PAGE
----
The sole issue presented for our consideration is whether the GEICO policy (issued with respect to the Ayo vehicle) affords uninsured motorist coverage to plaintiffs' daughter (a guest passenger in the Ayo vehicle) when the sole cause of the accident was the negligence of the host driver of that vehicle. If we find that our uninsured motorist statute (La.R.S. 22:1406) mandates such coverage, then Traders would be entitled to the credit allowed by the court of appeal.
It is conceded by the parties before us that the terms of the GEICO policy exclude uninsured motorist protection under the facts presented here.
Although, as noted by the court of appeal, La.R.S. 22:1406D(2)(b) (as amended by Act 154 of 1974) includes within the definition of an uninsured motor vehicle a statutorily defined under insured motor vehicle, this provision must be read in light of other pertinent provisions of our uninsured motorist statute and cannot be interpreted in isolation. One such provision is La.R.S. 22:1406D(1)(a) which provides in pertinent part:
In our view, the intent and effect of this provision is plain. A person insured under the uninsured motorist provision of a particular policy delivered or issued for delivery in this state with respect to a motor vehicle registered or principally garaged in this state must establish that he is legally entitled to recover damages from the owners or operators of uninsured or underinsured motor vehicles in order to obtain coverage thereunder. As to coverage under the uninsured motorist provisions of a particular policy, the statute thus contemplates two distinct motor vehicles: the motor vehicle with respect to which uninsured motorist coverage is issued and the "uninsured or underinsured" motor vehicle. In addition, as to each policy containing uninsured motorist coverage, the statute distinguishes between the person insured under the policy in question and the owner or operator of the uninsured or underinsured motor vehicle.
Traders contends that the uninsured motorist provision of the GEICO policy (issued with respect to the Ayo vehicle) afforded coverage to plaintiffs' daughter (a guest passenger in the Ayo vehicle) for damages occasioned by Gayle M. Ayo's (the host driver's) negligence. This contention is fallacious in that it necessarily characterizes Gayle M. Ayo (the host driver) as both a "person insured" and "an owner or operator of [an] uninsured or underinsured motor vehicle" under the uninsured motorist coverage of the GEICO policy. Such argument additionally characterizes the Ayo vehicle as both the motor vehicle with respect to which GEICO's uninsured motorist coverage was issued and the "uninsured or underinsured motor vehicle" contemplated by GEICO's uninsured motorist coverage. This result ignores implicit distinctions created by La.R.S. 22:1406D(1)(a) between (1) persons insured under a particular policy affording uninsured motorist coverage and owners or operators of uninsured or underinsured motor vehicles and (2) the motor vehicle with respect to which such insurance is issued and the uninsured or underinsured motor vehicle.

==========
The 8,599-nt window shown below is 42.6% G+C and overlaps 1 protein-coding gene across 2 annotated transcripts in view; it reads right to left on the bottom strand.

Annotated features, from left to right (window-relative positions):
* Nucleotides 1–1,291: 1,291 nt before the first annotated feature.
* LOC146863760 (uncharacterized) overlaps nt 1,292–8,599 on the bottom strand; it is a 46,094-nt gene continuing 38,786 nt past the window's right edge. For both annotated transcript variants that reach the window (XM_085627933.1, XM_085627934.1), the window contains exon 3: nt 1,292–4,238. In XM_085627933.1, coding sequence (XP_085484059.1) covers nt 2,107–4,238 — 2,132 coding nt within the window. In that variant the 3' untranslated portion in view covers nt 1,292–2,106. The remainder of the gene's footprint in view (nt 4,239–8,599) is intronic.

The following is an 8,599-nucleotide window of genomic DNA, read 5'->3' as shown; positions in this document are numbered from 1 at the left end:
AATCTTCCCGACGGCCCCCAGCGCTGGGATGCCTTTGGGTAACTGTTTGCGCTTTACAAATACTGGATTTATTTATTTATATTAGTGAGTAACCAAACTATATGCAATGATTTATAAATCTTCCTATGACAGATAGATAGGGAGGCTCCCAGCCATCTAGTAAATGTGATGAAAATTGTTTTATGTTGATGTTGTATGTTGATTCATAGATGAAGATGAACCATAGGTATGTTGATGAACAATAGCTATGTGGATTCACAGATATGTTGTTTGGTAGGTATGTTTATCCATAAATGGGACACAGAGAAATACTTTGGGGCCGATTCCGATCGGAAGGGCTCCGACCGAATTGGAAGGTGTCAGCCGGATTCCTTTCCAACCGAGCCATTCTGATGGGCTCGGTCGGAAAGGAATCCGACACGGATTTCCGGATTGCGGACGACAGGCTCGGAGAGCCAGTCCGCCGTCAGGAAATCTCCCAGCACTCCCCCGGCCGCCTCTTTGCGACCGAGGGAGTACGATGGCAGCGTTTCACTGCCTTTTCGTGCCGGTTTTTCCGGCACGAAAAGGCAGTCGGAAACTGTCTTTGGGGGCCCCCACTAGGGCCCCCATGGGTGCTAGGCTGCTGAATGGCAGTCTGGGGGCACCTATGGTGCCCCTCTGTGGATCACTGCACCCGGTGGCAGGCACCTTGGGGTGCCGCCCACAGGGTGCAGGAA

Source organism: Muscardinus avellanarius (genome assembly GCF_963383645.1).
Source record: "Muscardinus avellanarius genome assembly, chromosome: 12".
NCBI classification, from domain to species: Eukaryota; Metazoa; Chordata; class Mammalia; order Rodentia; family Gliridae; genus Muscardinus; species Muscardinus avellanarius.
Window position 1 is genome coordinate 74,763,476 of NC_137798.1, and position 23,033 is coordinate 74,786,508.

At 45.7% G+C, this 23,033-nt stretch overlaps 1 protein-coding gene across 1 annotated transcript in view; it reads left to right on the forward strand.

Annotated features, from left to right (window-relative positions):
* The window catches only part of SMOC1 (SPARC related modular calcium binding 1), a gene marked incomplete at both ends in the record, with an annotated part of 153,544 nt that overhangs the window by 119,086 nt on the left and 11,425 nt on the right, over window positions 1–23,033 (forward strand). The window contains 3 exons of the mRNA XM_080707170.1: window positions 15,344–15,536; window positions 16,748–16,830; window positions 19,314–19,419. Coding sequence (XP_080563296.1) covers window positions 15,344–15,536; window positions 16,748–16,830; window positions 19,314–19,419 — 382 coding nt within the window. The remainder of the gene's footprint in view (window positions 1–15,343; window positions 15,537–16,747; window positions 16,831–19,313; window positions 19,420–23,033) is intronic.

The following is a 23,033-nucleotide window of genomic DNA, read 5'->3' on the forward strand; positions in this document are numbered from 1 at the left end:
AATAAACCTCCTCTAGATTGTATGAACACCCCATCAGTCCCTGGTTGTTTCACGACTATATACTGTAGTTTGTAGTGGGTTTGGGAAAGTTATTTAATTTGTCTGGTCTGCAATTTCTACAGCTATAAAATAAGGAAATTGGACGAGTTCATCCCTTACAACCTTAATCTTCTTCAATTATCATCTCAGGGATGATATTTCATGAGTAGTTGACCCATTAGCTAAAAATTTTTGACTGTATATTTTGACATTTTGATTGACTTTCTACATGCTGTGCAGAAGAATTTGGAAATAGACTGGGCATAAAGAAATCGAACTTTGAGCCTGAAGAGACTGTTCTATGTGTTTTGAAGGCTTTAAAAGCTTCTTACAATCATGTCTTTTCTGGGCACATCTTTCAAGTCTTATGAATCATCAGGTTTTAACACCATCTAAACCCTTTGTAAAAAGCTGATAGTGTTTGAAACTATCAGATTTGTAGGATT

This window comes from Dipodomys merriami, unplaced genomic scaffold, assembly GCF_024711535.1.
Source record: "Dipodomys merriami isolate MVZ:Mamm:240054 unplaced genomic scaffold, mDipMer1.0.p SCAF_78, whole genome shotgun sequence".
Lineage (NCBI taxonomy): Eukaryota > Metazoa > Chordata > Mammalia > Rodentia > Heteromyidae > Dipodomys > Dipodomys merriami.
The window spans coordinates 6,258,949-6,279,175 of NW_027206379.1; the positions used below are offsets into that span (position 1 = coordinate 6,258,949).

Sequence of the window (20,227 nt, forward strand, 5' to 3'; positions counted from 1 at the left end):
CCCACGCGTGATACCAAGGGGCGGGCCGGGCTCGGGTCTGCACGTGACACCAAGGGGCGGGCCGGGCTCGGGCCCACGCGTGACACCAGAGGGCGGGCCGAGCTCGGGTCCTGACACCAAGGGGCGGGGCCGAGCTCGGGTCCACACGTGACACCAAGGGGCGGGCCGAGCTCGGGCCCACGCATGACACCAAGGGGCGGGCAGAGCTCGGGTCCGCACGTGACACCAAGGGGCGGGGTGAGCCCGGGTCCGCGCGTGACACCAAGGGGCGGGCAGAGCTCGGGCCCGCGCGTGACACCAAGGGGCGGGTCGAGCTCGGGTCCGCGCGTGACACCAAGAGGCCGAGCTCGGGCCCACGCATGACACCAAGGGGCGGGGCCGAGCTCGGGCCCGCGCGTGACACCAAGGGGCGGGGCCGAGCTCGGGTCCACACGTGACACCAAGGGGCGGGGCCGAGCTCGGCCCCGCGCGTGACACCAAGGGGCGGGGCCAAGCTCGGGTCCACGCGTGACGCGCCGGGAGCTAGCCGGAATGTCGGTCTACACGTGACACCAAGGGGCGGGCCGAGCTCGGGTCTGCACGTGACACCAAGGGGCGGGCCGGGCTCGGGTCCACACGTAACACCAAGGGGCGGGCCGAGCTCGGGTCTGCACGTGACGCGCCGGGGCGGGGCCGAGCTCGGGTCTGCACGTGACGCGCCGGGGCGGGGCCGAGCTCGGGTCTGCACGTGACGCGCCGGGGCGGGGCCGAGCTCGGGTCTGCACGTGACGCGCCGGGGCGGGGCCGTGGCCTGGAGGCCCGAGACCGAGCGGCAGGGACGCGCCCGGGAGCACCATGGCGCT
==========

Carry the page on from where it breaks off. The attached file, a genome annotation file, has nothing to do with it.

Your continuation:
In sum, we hold that the clause in the GEICO policy which purports to deny uninsured motorist coverage to plaintiffs in the instant case is valid as it is not in derogation of the mandatory requirements set forth in our uninsured motorist statute. Hence, the court of appeal erred in allowing Traders a credit for the amount of GEICO's uninsured motorist coverage which plaintiffs failed to pursue.
As previously noted, plaintiffs sought recovery against Traders under a policy in effect at the time of the accident covering motor vehicles owned by plaintiffs which provided uninsured motorist coverage in the amount of $20,000 per person and $40,000 per accident. Plaintiffs conceded that the actual limits of uninsured motorist protection provided by the Traders policy were $5,000 per person and $10,000 per accident. They contended, however, that, because Traders failed to offer, verbally or in writing, the same limits of uninsured motorist coverage as that provided for liability coverage, uninsured motorist coverage should equal that of the liability limits, i. e., $10,000 per person and $20,000 per accident. In addition, plaintiffs argued that, as their Traders policy listed two separate automobiles, they were entitled to "stack" the uninsured motorist coverage of the policy, thereby providing uninsured motorist coverage limits of $20,000 per person and $40,000 per accident. Traders disputes these allegations. Moreover, the judgment of the trial court in favor of plaintiffs and against Traders was in the amount of $37,204.65 and in a like amount in favor of Traders on its third party demand against Gayle M. Ayo. Since the court of appeal did not reach these issues based upon its findings as aforesaid, we consider it more appropriate to remand the case to that court for it to determine and decide these issues.
For the reasons assigned, the judgment of the court of appeal is reversed and the case is remanded to the court of appeal for further proceedings consistent with the views herein expressed.